If you are related to or caring for somebody with Alzheimer’s disease, then you may have noticed that communicating with friends and loved ones has become more difficult for them. It’s important to understand how Alzheimer’s impacts communication as this disease progresses, in order to ensure that you can provide the right care and support to the affected person. People who have Alzheimer’s tend to lose certain communication abilities during the early, middle, and later stages of the condition. Keep reading to learn more about these common communication challenges and what to expect.
During the early stages of the development of Alzheimer’s, you may notice a few traits that impact communication. This could include requiring more concentration when it comes to following conversations, and difficulties staying on topic. The person might often have difficulty finding the right words, which can lead to increased frustration and agitation while communicating.
They may need more time to come up with verbal responses to questions, and you may notice that they are losing their train of thought more often than they used to. This may often be the stage where relatives and/or caregivers notice that something is wrong and get professional help.
Along with getting help from the person’s doctor, you may also want to consider getting support from a professional memory care facility such as https://www.parcprovence.com/areas-served-memory-care-st-louis/olivette-missouri-memory-care/.
When Alzheimer’s disease has progressed to the middle stages, there may be more noticeable communication difficulties. People with middle-stage Alzheimer’s might have more difficulty understanding and following long conversations. They might find it harder to interpret facial expressions, become unable to, or struggle to explain abstract concepts.
You may notice that they are struggling to read more than they used to in the past and have problems finishing sentences. They may speak more vaguely or appear to be rambling and demonstrate a decreased vocal expression, including less ability to lower or raise their voice. Some people at this stage of the condition are more apathetic, which leads to a reduced interest in communicating with others.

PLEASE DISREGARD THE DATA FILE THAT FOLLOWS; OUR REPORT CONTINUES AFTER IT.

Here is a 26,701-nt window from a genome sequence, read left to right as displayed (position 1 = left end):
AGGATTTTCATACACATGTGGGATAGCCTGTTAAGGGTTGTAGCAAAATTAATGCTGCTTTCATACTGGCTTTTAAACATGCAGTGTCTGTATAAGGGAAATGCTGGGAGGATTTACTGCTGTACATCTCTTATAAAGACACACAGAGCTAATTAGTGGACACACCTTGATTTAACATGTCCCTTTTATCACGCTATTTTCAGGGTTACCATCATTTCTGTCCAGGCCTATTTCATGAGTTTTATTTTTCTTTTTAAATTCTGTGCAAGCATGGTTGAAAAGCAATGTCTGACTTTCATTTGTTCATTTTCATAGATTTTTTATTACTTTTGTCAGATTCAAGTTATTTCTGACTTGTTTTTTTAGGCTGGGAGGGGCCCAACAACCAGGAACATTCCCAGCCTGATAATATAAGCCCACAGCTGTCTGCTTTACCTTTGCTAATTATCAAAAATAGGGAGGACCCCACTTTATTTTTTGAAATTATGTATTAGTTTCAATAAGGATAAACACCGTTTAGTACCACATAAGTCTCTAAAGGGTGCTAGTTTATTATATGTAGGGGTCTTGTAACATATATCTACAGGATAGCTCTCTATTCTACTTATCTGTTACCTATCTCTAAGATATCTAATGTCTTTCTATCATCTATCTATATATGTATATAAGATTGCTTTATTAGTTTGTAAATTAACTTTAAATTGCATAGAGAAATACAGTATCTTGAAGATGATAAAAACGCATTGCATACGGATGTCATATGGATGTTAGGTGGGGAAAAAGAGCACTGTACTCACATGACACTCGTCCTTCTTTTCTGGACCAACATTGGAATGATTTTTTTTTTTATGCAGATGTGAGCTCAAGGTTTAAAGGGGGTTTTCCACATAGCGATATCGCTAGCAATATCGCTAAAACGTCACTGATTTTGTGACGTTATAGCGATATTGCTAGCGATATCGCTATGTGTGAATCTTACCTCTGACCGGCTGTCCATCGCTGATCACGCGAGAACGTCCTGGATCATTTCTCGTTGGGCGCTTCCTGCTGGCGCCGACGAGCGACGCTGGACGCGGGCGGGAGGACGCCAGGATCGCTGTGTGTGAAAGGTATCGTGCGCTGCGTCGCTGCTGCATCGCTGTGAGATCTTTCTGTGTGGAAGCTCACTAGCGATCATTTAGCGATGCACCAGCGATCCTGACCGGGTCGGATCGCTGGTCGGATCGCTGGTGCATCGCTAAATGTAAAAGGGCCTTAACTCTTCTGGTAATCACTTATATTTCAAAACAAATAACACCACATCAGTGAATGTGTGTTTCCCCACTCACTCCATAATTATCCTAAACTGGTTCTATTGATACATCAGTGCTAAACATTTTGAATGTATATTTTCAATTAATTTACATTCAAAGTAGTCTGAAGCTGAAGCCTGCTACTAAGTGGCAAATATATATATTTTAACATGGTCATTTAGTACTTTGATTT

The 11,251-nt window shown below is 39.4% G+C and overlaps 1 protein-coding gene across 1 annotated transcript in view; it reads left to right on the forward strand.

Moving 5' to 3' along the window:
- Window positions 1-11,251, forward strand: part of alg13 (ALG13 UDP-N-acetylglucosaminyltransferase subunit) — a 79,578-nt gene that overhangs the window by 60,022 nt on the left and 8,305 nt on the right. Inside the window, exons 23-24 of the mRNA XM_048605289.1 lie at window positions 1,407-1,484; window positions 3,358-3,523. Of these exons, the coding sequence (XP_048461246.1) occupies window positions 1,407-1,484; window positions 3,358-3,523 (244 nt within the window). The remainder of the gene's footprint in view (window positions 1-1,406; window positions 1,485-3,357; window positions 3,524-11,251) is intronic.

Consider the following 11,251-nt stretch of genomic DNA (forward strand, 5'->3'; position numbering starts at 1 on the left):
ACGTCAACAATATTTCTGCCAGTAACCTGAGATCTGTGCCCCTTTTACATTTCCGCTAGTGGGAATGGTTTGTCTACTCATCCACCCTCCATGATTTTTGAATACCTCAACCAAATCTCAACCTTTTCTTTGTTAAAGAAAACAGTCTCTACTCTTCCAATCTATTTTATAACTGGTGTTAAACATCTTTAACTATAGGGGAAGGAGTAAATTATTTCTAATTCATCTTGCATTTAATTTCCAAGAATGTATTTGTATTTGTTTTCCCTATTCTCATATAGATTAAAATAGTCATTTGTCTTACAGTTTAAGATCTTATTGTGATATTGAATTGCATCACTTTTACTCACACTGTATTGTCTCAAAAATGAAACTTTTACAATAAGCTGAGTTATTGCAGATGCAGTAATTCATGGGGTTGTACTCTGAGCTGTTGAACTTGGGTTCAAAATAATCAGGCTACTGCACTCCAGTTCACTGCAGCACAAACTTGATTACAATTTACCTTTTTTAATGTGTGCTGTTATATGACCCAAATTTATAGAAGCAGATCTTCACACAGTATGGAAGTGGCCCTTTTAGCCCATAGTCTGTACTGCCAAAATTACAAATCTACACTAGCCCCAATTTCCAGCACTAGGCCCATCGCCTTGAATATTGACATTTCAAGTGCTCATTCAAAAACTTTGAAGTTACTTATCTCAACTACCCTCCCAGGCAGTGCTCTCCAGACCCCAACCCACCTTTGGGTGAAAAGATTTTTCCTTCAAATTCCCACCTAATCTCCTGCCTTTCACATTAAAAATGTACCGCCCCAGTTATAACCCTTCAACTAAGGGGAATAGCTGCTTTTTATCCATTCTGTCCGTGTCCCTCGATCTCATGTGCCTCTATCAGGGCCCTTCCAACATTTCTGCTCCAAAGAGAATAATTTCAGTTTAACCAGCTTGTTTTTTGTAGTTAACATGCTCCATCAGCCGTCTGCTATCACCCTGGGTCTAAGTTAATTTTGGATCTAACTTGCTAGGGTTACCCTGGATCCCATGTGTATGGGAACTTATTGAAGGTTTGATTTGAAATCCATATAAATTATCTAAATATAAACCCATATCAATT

The later stages of Alzheimer’s are often when the person will need more intense care and support in order to ensure that they can live life as safely and as fulfilling for them as possible. Communication problems are likely to be more apparent during this stage of the development of the condition.
People with late-stage Alzheimer’s may have problems with understanding the meaning of many or most words and have diminished use of proper grammar. You may notice that they do not realize when they are being addressed or spoken to. In some cases, mutism can occur, and the person will simply not speak.
Advice for Relatives and Caregivers
If you are a relative, friend, or are caring for somebody with Alzheimer’s, there are several things that you can do to make the experience easier for both them and you. It is important to remember that although your loved one might not appear to be very interested in communicating, the opposite might be true for them internally. It may be that this condition has made them incapable of showing their desire to communicate, but meaningful communication is still something that they enjoy.
Adapting Your Communication Style
There are several things that you can do to adapt your communication style to make it easier to speak with somebody with Alzheimer’s disease. First, keep communication simple, and be prepared to break things down if they are struggling to understand what you are trying to say to them. Speak clearly and try to stay patient and calm if they are having a hard time understanding you. Keep questions simple and to a minimum, especially if your loved one is struggling to comprehend them.
In some cases, it can be worth using visual aids, for example, if giving them a choice between two different things. Finally, don’t always expect your loved one to communicate actively with you, but continue striving for meaningful communication and continue talking to them to let them know they’re important to you, even if they don’t seem to be engaging. Alzheimer’s disease can rob somebody of their ability to communicate. As a relative or caregiver, understanding how this condition impacts communication and how to handle it is important.